During his 2016 State of the Union Address, President Obama called on Vice President Biden to lead a new, national “Moonshot” initiative to eliminate cancer as we know it. On February, 1, 2016, the White House announced a new $1 billion initiative to jumpstart this work.
The National Cancer Moonshot will work to accelerate these research efforts and break down barriers to progress by enhancing data access, and facilitating collaborations with researchers, doctors, philanthropies, patients, and patient advocates, and biotechnology and pharmaceutical companies. The initiative aims to bring about a decade’s worth of advances in five years, making more therapies available to more patients, while also improving our ability to prevent cancer and detect it at an early stage.
Cancer Moonshot Challenge - Winners announced!
Thank you to all those who submitted entries. We received many interesting and thought-provoking entries – and we are going to use this data to make a difference. Your work is incredibly inspiring and important, and we encourage you to continue using and leveraging our data in the future.
- 1st Place: Dolcera visualized how the genetics and epidemiology of cancer relate to levels of research funding, patenting, and clinical testing.
- 2nd Place: Booz Allen Hamilton and Omnity constructed and visualized networks of cancer-related patents and federal research grants based on NIH co-funding and the degree of linguistic similarity between patent documents.
- 3rd Place: Thomson Reuters and Georgetown Lombardi Comprehensive Cancer Center illustrated how the epidemiology of cancer mortality relates to patenting and funding timelines.
We enlisted the public’s help to leverage our intellectual property data, often an early indicator of meaningful research and development, and combine it with other economic and funding data. Participants in the challenge had the opportunity to leverage USPTO Cancer Moonshot patent data to reveal new insights into investments around cancer therapy research and treatments.
Some questions to address included: What are the peaks and valleys in the landscape of cancer treatment technologies? What new insights can be revealed by correlating R&D spending/funding to breakthrough technologies? What would trace studies of commercially successful treatments from patent to product tell us?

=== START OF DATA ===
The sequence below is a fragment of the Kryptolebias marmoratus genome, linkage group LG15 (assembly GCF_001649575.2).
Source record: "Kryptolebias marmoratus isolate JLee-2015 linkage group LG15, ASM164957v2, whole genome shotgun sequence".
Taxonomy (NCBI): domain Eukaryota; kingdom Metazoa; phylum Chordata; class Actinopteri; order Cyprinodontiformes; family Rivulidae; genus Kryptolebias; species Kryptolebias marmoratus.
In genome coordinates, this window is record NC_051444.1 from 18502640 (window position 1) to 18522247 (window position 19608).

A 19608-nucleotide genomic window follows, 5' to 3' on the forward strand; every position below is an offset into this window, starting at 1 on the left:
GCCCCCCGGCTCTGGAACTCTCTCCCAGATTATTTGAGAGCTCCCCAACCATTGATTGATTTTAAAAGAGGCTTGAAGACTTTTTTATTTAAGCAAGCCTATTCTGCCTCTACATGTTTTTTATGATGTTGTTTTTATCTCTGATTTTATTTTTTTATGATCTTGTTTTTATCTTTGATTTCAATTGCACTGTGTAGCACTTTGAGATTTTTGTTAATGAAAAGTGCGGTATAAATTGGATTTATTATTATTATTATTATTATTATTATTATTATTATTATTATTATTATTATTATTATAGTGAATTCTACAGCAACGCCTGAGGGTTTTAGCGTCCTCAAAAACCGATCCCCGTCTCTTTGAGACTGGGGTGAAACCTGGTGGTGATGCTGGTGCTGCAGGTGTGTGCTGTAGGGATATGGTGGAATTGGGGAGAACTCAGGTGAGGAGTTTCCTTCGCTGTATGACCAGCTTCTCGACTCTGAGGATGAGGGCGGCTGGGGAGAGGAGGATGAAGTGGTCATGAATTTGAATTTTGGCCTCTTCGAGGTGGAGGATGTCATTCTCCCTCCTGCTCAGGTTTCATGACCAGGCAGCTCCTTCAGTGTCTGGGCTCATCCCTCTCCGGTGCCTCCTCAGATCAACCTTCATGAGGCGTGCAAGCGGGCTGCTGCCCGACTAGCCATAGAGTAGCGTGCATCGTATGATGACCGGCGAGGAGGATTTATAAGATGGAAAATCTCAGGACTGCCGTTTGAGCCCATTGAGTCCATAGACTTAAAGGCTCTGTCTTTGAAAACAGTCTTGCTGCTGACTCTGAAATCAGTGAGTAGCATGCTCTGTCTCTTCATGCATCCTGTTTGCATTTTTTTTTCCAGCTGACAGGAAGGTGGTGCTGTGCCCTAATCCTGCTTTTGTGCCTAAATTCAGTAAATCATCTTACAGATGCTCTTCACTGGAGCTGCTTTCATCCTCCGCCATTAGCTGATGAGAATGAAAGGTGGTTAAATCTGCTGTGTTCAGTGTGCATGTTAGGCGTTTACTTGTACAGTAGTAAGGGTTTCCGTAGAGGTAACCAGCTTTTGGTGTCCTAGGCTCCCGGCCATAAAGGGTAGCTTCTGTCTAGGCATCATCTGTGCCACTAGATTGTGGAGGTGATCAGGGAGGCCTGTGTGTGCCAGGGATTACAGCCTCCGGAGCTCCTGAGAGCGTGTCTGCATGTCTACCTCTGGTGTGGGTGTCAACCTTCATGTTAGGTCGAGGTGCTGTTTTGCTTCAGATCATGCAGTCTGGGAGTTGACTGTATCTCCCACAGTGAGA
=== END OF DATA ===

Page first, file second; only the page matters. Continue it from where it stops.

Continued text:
With the data sets released through our Developer Hub, users were able to use analytic tools, processes and complimentary data sets to build rich visualizations of intellectual property data, which helped illuminate trend lines for new treatments.
We receive approximately 900 cancer immunotherapy applications annually from around the world. This newly established program provides a fast-track review for cancer immunotherapy-related patent applications without the need for an applicant to pay an additional fee. The program, set to launch in July:
- Aims to cut the time it takes to review patent applications in cancer therapy in half (final decisions in 12 months or less).
- Is open to any applicant, including early stage bio-tech companies, universities and large pharmaceutical firms.
- Is open to entities who may have products already in FDA approved clinical trials, allowing them to opt in, even if they have a patent application already filed.
- Moves new treatments from conception through regulatory approval swiftly, to reach patients faster.
Patent data for cancer research workshop
Our Office of the Chief Economist will convene a workshop this fall to bring together cancer experts, policymakers, and data scientists to explore and identify how intellectual property data can be better leveraged, and combined with other data sets, to support cancer research and the development of new commercialized therapies.
As the President’s Cancer Moonshot Initiative looks to build public-private partnerships with industry, governments, health systems, non-profits, philanthropy, research institutes, patients, and academia—those interested in advancing the Moonshot can join today by visiting the Cancer Moonshot webpage (archived). For the latest and current cancer information, visit the National Institute of Health (NIH) website.